The Good and Bad News<p><span>Ecosystems consist of living and non-living components, and their interactions. They work like a super-complex engine: when some components are removed or stop working, knock-on consequences can lead to system failure.</span></p><p>Our study is based on measured data and observations, not modeling or predictions for the future. Encouragingly, not all ecosystems we examined have collapsed across their entire range. We still have, for instance, some intact reefs on the Great Barrier Reef, especially in deeper waters. And northern Australia has some of the most intact and least-modified stretches of savanna woodlands on Earth.</p><p><span>Still, collapses are happening, including in regions critical for growing food. This includes the </span><a href="https://www.mdba.gov.au/importance-murray-darling-basin/where-basin" target="_blank" rel="noopener noreferrer">Murray-Darling Basin</a><span>, which covers around 14% of Australia's landmass. Its rivers and other freshwater systems support more than </span><a href="https://www.abs.gov.au/ausstats/[email protected]/latestproducts/94F2007584736094CA2574A50014B1B6?opendocument" target="_blank" rel="noopener noreferrer">30% of Australia's food</a><span> production.</span></p><p><span></span><span>The effects of floods, fires, heatwaves and storms do not stop at farm gates; they're felt equally in agricultural areas and natural ecosystems. We shouldn't forget how towns ran out of </span><a href="https://www.mdba.gov.au/issues-murray-darling-basin/drought#effects" target="_blank" rel="noopener noreferrer">drinking water</a><span> during the recent drought.</span></p><p><span></span><span>Drinking water is also at risk when ecosystems collapse in our water catchments. In Victoria, for example, the degradation of giant </span><a href="https://theconversation.com/logging-must-stop-in-melbournes-biggest-water-supply-catchment-106922" target="_blank" rel="noopener noreferrer">Mountain Ash forests</a><span> greatly reduces the amount of water flowing through the Thompson catchment, threatening nearly five million people's drinking water in Melbourne.</span></p><p>This is a dire <em data-redactor-tag="em">wake-up</em> call — not just a <em data-redactor-tag="em">warning</em>. Put bluntly, current changes across the continent, and their potential outcomes, pose an existential threat to our survival, and other life we share environments with.</p><p><span>In investigating patterns of collapse, we found most ecosystems experience multiple, concurrent pressures from both global climate change and regional human impacts (such as land clearing). Pressures are often </span><a href="https://besjournals.onlinelibrary.wiley.com/doi/abs/10.1111/1365-2664.13427" target="_blank" rel="noopener noreferrer">additive and extreme</a><span>.</span></p><p>Take the last 11 years in Western Australia as an example.</p><p>In the summer of 2010 and 2011, a <a href="https://theconversation.com/marine-heatwaves-are-getting-hotter-lasting-longer-and-doing-more-damage-95637" target="_blank" rel="noopener noreferrer">heatwave</a> spanning more than 300,000 square kilometers ravaged both marine and land ecosystems. The extreme heat devastated forests and woodlands, kelp forests, seagrass meadows and coral reefs. This catastrophe was followed by two cyclones.</p><p>A record-breaking, marine heatwave in late 2019 dealt a further blow. And another marine heatwave is predicted for <a href="https://www.theguardian.com/environment/2020/dec/24/wa-coastline-facing-marine-heatwave-in-early-2021-csiro-predicts" target="_blank" rel="noopener noreferrer">this April</a>.</p>
What to Do About It?<p><span>Our brains trust comprises 38 experts from 21 universities, CSIRO and the federal Department of Agriculture Water and Environment. Beyond quantifying and reporting more doom and gloom, we asked the question: what can be done?</span></p><p>We devised a simple but tractable scheme called the 3As:</p><ul><li>Awareness of what is important</li><li>Anticipation of what is coming down the line</li><li>Action to stop the pressures or deal with impacts.</li></ul><p>In our paper, we identify positive actions to help protect or restore ecosystems. Many are already happening. In some cases, ecosystems might be better left to recover by themselves, such as coral after a cyclone.</p><p>In other cases, active human intervention will be required – for example, placing artificial nesting boxes for Carnaby's black cockatoos in areas where old trees have been <a href="https://www.environment.gov.au/biodiversity/threatened/publications/factsheet-carnabys-black-cockatoo-calyptorhynchus-latirostris" target="_blank" rel="noopener noreferrer">removed</a>.</p><p><span>"Future-ready" actions are also vital. This includes reinstating </span><a href="https://www.abc.net.au/gardening/factsheets/a-burning-question-fire/12395700" target="_blank" rel="noopener noreferrer">cultural burning practices</a><span>, which have </span><a href="https://theconversation.com/australia-you-have-unfinished-business-its-time-to-let-our-fire-people-care-for-this-land-135196" target="_blank" rel="noopener noreferrer">multiple values and benefits for Aboriginal communities</a><span> and can help minimize the risk and strength of bushfires.</span></p><p>It might also include replanting banks along the Murray River with species better suited to <a href="https://www.abc.net.au/gardening/factsheets/my-garden-path---matt-hansen/12322978" target="_blank" rel="noopener noreferrer">warmer conditions</a>.</p><p>Some actions may be small and localized, but have substantial positive benefits.</p><p>For example, billions of migrating Bogong moths, the main summer food for critically endangered mountain pygmy possums, have not arrived in their typical numbers in Australian alpine regions in recent years. This was further exacerbated by the <a href="https://theconversation.com/six-million-hectares-of-threatened-species-habitat-up-in-smoke-129438" target="_blank" rel="noopener noreferrer">2019-20</a> fires. Brilliantly, <a href="https://www.zoo.org.au/" target="_blank" rel="noopener noreferrer">Zoos Victoria</a> anticipated this pressure and developed supplementary food — <a href="https://theconversation.com/looks-like-an-anzac-biscuit-tastes-like-a-protein-bar-bogong-bikkies-help-mountain-pygmy-possums-after-fire-131045" target="_blank" rel="noopener noreferrer">Bogong bikkies</a>.</p><p><span>Other more challenging, global or large-scale actions must address the </span><a href="https://www.youtube.com/watch?v=iICpI9H0GkU&t=34s" target="_blank" rel="noopener noreferrer">root cause of environmental threats</a><span>, such as </span><a href="https://www.nature.com/articles/s41559-018-0504-8" target="_blank" rel="noopener noreferrer">human population growth and per-capita consumption</a><span> of environmental resources.</span><br></p><p>We must rapidly reduce greenhouse gas emissions to net-zero, remove or suppress invasive species such as <a href="https://onlinelibrary.wiley.com/doi/abs/10.1111/mam.12080" target="_blank" rel="noopener noreferrer">feral cats</a> and <a href="https://theconversation.com/the-buffel-kerfuffle-how-one-species-quietly-destroys-native-wildlife-and-cultural-sites-in-arid-australia-149456" target="_blank" rel="noopener noreferrer">buffel grass</a>, and stop widespread <a href="https://theconversation.com/to-reduce-fire-risk-and-meet-climate-targets-over-300-scientists-call-for-stronger-land-clearing-laws-113172" target="_blank" rel="noopener noreferrer">land clearing</a> and other forms of habitat destruction.</p>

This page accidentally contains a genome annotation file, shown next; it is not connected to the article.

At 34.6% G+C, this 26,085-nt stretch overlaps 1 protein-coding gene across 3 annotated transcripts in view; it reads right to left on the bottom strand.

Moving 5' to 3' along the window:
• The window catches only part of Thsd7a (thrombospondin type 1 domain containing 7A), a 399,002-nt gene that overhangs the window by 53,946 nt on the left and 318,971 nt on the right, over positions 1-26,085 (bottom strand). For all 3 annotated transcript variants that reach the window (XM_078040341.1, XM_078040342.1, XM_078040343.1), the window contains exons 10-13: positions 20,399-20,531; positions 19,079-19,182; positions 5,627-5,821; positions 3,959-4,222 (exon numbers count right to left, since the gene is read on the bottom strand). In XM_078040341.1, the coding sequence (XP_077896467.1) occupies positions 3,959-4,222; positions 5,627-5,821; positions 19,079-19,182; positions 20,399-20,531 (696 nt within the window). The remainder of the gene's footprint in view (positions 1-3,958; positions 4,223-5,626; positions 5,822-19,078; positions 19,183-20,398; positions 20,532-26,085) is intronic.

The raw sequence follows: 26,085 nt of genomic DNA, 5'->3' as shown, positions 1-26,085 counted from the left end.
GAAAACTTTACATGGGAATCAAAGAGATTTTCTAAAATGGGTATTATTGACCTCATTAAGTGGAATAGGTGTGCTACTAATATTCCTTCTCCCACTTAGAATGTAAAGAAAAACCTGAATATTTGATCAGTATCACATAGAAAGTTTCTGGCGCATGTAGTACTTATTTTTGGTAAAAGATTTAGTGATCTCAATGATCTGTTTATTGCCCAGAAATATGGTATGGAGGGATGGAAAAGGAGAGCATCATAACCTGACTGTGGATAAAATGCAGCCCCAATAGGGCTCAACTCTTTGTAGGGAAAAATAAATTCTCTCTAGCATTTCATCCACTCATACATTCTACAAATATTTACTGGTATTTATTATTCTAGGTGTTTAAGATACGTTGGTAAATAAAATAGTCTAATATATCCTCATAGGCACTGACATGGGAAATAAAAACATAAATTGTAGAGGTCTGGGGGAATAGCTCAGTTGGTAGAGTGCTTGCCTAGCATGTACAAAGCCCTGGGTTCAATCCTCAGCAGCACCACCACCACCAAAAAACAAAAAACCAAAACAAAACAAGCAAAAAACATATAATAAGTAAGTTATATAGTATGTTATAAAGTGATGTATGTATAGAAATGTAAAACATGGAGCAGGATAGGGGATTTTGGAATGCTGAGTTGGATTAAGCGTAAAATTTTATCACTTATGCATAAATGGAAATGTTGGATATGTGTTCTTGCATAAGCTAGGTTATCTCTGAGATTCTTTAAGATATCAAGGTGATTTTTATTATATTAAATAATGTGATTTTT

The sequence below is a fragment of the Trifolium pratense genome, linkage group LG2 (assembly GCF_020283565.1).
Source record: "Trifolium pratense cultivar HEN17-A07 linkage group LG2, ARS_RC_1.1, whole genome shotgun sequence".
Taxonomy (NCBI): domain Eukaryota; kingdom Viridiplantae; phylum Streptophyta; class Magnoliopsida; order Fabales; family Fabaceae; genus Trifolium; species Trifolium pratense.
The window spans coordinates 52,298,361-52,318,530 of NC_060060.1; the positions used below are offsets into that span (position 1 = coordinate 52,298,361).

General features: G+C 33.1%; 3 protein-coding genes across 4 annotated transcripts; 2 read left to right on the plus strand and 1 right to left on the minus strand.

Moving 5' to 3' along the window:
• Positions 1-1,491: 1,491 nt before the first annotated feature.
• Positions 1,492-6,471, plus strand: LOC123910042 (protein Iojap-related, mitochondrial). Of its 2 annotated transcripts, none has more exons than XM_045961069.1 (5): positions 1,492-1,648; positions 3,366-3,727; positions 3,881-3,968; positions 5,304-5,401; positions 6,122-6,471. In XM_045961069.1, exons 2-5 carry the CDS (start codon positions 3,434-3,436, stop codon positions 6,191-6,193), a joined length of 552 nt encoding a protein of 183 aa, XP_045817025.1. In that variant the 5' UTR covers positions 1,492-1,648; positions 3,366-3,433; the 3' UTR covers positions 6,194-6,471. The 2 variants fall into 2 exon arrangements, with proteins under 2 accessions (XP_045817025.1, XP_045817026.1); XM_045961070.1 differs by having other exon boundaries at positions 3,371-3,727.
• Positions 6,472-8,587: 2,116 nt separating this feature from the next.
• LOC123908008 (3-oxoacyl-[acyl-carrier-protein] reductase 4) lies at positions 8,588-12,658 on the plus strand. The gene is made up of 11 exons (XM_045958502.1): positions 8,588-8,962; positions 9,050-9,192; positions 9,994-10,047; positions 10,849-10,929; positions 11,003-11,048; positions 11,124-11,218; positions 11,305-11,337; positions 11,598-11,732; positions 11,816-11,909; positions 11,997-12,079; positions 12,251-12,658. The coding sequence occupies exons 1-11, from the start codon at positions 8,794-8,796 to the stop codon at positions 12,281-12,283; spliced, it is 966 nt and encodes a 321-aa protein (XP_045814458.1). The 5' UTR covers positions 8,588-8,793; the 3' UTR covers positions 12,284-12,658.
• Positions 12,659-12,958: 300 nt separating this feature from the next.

Our Lives Depend On It<p>The multiple ecosystem collapses we have documented in Australia are a harbinger for <a href="https://www.iucn.org/news/protected-areas/202102/natures-future-our-future-world-speaks" target="_blank">environments globally</a>.</p><p>The simplicity of the 3As is to show people <em>can</em> do something positive, either at the local level of a landcare group, or at the level of government departments and conservation agencies.</p><p>Our lives and those of our <a href="https://theconversation.com/children-are-our-future-and-the-planets-heres-how-you-can-teach-them-to-take-care-of-it-113759" target="_blank">children</a>, as well as our <a href="https://theconversation.com/taking-care-of-business-the-private-sector-is-waking-up-to-natures-value-153786" target="_blank" rel="noopener noreferrer">economies</a>, societies and <a href="https://theconversation.com/to-address-the-ecological-crisis-aboriginal-peoples-must-be-restored-as-custodians-of-country-108594" target="_blank" rel="noopener noreferrer">cultures</a>, depend on it.</p><p>We simply cannot afford any further delay.</p><p><em><a rel="noopener noreferrer" href="https://theconversation.com/profiles/dana-m-bergstrom-1008495" target="_blank" style="">Dana M Bergstrom</a> is a principal research scientist at the University of Wollongong. <a rel="noopener noreferrer" href="https://theconversation.com/profiles/euan-ritchie-735" target="_blank" style="">Euan Ritchie</a> is a professor in Wildlife Ecology and Conservation, Centre for Integrative Ecology, School of Life & Environmental Sciences at Deakin University. <a rel="noopener noreferrer" href="https://theconversation.com/profiles/lesley-hughes-5823" target="_blank">Lesley Hughes</a> is a professor at the Department of Biological Sciences at Macquarie University. <a rel="noopener noreferrer" href="https://theconversation.com/profiles/michael-depledge-114659" target="_blank">Michael Depledge</a> is a professor and chair, Environment and Human Health, at the University of Exeter. </em></p><p><em>Disclosure statements: Dana Bergstrom works for the Australian Antarctic Division and is a Visiting Fellow at the University of Wollongong. Her research including fieldwork on Macquarie Island and in Antarctica was supported by the Australian Antarctic Division.</em></p><p><em>Euan Ritchie receives funding from the Australian Research Council, The Australia and Pacific Science Foundation, Australian Geographic, Parks Victoria, Department of Environment, Land, Water and Planning, and the Bushfire and Natural Hazards CRC. Euan Ritchie is a Director (Media Working Group) of the Ecological Society of Australia, and a member of the Australian Mammal Society.</em></p><p><em>Lesley Hughes receives funding from the Australian Research Council. She is a Councillor with the Climate Council of Australia, a member of the Wentworth Group of Concerned Scientists and a Director of WWF-Australia.</em></p><p><em>Michael Depledge does not work for, consult, own shares in or receive funding from any company or organization that would benefit from this article, and has disclosed no relevant affiliations beyond their academic appointment.</em></p><p><em>Reposted with permission from <a href="https://theconversation.com/existential-threat-to-our-survival-see-the-19-australian-ecosystems-already-collapsing-154077" target="_blank" style="">The Conversation</a>. </em></p>